Shop owners in part of Nottingham fear an ‘imminent economic crisis’ in the country’s third lockdown.
Many operators say they are struggling to get their products delivered to the UK as most distributors had to cancel shipments or raise costs.
The issues over shipping have been exacerbated by restrictions caused by the coronavirus pandemic leading to the future of their businesses being uncertain.
For Mohammed Hanif, 44, having Brexit and the pandemic happening in the same year was the ‘perfect combination for disaster’.
The Spice House fast food store owner said: “We import from Europe, so Brexit has affected us and the distribution costs.
“We have Brexit and Covid-19 at the same time, it’s the perfect combination for disaster.
“I’m very concerned about the future of my business.”
“We can only hope that we will see brighter days, but our economy is put at the back door.
“We have to go through Brexit and coronavirus at the same time and we weren’t ready mentally.”
Mobeen Mohammed, 28, a shop worker at Kamal, an Asian and African food store in Radford road, said: “After the first lockdown, it all went downhill from there.
“We get only our regular customers, and they would come in the store just once a week, so it’s not a consistent influx.
“It’s very quiet, and it’s the same for everyone.
“We wasted a lot of fruits and vegetables, but we had to adjust our stock.”
Mobeen said while many people were scared to come into the store and risk catching Covid, he was more concerned about losing his job.
He added: “People were scared in the first lockdown, but I wasn’t.
“I had to come in anyway, I need the money.”
Lola Abimbola, 28, has echoed these concerns, saying she had to make price adjustments to compensate the import taxes.
She and her 40-year-old sister, Ola Adecouyi, are running the African and Caribbean food store Yomade, in Radford road.
Lola added: “Brexit and Covid-19 affected our prices because many of our African products are imported from Europe.
“It was a big adjustment.
“On a normal day, you would know what time is it by the customers you get: adults on their way to work in the morning, then children who come back from school in the afternoon.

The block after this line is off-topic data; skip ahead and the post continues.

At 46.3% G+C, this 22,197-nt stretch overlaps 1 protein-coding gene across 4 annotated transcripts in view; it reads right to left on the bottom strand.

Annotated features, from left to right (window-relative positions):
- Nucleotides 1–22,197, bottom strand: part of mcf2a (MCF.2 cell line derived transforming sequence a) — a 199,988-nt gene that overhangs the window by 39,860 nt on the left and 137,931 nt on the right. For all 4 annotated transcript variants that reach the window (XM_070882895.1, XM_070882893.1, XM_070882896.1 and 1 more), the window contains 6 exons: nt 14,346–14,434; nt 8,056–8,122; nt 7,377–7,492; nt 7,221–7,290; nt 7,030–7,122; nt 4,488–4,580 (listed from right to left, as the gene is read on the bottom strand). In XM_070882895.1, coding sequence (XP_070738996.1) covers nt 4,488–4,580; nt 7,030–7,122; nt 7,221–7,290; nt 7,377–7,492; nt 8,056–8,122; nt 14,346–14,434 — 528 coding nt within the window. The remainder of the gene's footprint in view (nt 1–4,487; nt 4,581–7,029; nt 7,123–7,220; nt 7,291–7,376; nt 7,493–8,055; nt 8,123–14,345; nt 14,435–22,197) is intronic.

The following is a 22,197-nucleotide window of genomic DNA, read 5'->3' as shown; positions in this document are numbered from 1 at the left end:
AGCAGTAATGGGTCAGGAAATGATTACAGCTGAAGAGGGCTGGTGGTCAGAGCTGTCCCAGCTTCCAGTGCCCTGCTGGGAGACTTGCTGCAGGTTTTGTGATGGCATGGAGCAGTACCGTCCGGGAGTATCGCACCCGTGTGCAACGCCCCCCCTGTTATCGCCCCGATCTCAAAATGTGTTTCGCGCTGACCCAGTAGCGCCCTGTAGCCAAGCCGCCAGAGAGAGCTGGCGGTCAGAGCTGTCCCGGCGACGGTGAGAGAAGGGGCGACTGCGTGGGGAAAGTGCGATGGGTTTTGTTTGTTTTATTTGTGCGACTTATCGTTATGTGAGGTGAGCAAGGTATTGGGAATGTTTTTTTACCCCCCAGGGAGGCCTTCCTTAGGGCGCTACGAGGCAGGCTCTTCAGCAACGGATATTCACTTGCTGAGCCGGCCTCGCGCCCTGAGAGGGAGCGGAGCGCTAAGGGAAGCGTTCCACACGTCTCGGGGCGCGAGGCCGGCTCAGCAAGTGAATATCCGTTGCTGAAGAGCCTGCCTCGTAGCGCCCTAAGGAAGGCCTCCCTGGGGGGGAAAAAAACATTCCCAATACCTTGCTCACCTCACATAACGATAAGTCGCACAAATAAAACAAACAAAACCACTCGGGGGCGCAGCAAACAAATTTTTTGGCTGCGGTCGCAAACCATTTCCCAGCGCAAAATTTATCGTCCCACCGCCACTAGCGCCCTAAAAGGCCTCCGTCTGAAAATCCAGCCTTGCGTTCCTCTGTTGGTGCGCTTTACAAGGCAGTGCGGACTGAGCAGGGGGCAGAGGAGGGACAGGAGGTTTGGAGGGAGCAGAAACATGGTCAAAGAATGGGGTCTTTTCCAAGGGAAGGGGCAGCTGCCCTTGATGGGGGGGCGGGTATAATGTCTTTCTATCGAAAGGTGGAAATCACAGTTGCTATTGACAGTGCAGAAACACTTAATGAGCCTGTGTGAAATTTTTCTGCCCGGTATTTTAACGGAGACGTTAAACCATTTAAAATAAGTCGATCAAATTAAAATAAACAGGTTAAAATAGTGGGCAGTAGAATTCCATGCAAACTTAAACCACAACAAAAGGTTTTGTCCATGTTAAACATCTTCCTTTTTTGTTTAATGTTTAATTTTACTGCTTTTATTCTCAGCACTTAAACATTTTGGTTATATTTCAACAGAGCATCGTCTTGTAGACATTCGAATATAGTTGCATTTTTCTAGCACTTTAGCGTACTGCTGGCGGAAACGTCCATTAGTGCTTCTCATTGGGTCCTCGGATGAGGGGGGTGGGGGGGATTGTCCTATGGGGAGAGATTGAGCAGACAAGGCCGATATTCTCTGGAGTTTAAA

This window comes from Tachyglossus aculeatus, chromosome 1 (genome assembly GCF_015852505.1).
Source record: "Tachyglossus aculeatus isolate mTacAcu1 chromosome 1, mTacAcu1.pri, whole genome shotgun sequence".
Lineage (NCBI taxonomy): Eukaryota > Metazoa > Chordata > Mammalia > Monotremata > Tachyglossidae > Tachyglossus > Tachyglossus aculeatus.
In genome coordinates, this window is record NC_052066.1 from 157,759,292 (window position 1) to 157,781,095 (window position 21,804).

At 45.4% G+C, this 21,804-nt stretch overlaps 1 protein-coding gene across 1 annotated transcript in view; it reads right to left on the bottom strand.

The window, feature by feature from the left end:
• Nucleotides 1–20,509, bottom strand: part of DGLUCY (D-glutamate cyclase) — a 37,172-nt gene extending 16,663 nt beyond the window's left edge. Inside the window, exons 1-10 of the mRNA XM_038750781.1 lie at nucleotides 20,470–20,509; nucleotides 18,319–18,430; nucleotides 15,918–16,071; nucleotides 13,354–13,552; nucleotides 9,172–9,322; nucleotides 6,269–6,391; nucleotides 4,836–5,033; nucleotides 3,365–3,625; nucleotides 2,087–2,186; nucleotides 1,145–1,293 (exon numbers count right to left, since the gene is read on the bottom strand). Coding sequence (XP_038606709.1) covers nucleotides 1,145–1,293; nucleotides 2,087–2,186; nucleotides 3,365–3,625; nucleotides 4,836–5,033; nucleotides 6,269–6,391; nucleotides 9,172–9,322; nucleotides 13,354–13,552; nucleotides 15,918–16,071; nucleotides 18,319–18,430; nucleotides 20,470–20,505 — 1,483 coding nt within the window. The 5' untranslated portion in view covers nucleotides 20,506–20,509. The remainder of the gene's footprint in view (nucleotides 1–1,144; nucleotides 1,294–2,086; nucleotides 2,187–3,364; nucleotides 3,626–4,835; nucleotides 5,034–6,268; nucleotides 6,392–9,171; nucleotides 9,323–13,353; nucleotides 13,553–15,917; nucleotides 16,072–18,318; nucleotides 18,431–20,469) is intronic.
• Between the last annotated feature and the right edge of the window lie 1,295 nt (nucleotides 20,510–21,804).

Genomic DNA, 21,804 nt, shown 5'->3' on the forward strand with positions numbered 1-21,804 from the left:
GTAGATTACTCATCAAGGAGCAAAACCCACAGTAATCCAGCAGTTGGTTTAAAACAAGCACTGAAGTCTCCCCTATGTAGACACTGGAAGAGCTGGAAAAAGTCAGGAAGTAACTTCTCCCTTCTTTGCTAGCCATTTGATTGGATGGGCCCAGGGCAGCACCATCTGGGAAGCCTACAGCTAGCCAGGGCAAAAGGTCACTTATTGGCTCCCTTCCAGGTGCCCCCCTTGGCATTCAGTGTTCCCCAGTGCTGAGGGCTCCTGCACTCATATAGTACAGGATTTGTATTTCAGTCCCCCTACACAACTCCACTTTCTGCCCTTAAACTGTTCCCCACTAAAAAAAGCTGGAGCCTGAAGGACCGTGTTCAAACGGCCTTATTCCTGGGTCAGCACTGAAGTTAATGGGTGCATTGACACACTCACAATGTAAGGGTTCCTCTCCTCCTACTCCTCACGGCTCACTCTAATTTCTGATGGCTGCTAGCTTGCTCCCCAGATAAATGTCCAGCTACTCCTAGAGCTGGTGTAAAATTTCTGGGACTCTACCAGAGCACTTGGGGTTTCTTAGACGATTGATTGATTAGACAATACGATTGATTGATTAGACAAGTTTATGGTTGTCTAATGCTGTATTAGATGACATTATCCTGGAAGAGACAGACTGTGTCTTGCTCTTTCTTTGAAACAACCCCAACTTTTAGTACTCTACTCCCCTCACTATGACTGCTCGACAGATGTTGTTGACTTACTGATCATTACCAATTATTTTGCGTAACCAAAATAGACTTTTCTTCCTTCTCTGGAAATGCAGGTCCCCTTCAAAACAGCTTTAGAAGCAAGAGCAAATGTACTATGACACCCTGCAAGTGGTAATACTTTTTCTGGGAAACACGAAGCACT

“Now many people ask their products to be delivered by taxi.”
Wilok’s retail assistant Musa Sanyang, 36, said the current situation made it difficult for international shops to survive.
He added: “Covid-19 has a bigger impact on our business than Brexit does.
“Our suppliers had to shut or cannot deliver our products, and our sales are down to 50 percent than before.
“We’re 40 per cent down in customers and there’s a massive waste in food.”
“We do what we can, but it’s very tough.”
Muhammed Abid Madni, 61, has been running his business in Hyson Green for nearly 15 years.
He said he has never had “a harder time to get customers in”.
The Madni Sweets store owner added: “This time is very bad.
“I had a few people coming in without a mask, and I told them to respect the rules.”
“This lockdown is the worst, absolutely no one wants to come inside.”
Councillor of Hyson Green Azad Choudhry said they “are doing everything they can” to support international stores in the area.
Some businesses were given grants to encourage the local economy amid difficult times.
Cllr Choudhry said: “We can’t see the light at the end of the tunnel and it is very difficult to see how we’ll be moving forward without being in the EU.
“Due to coronavirus as well, we are aware that small businesses are having a hard time, but we are trying our best to support them.”
Nottingham East MP Nadia Whittome added: “Small businesses like these have been a vital lifeline for our community throughout the pandemic, but far too many are not getting the help they need from government.
“They must be given comprehensive financial support so they can get through this exceptionally difficult period.”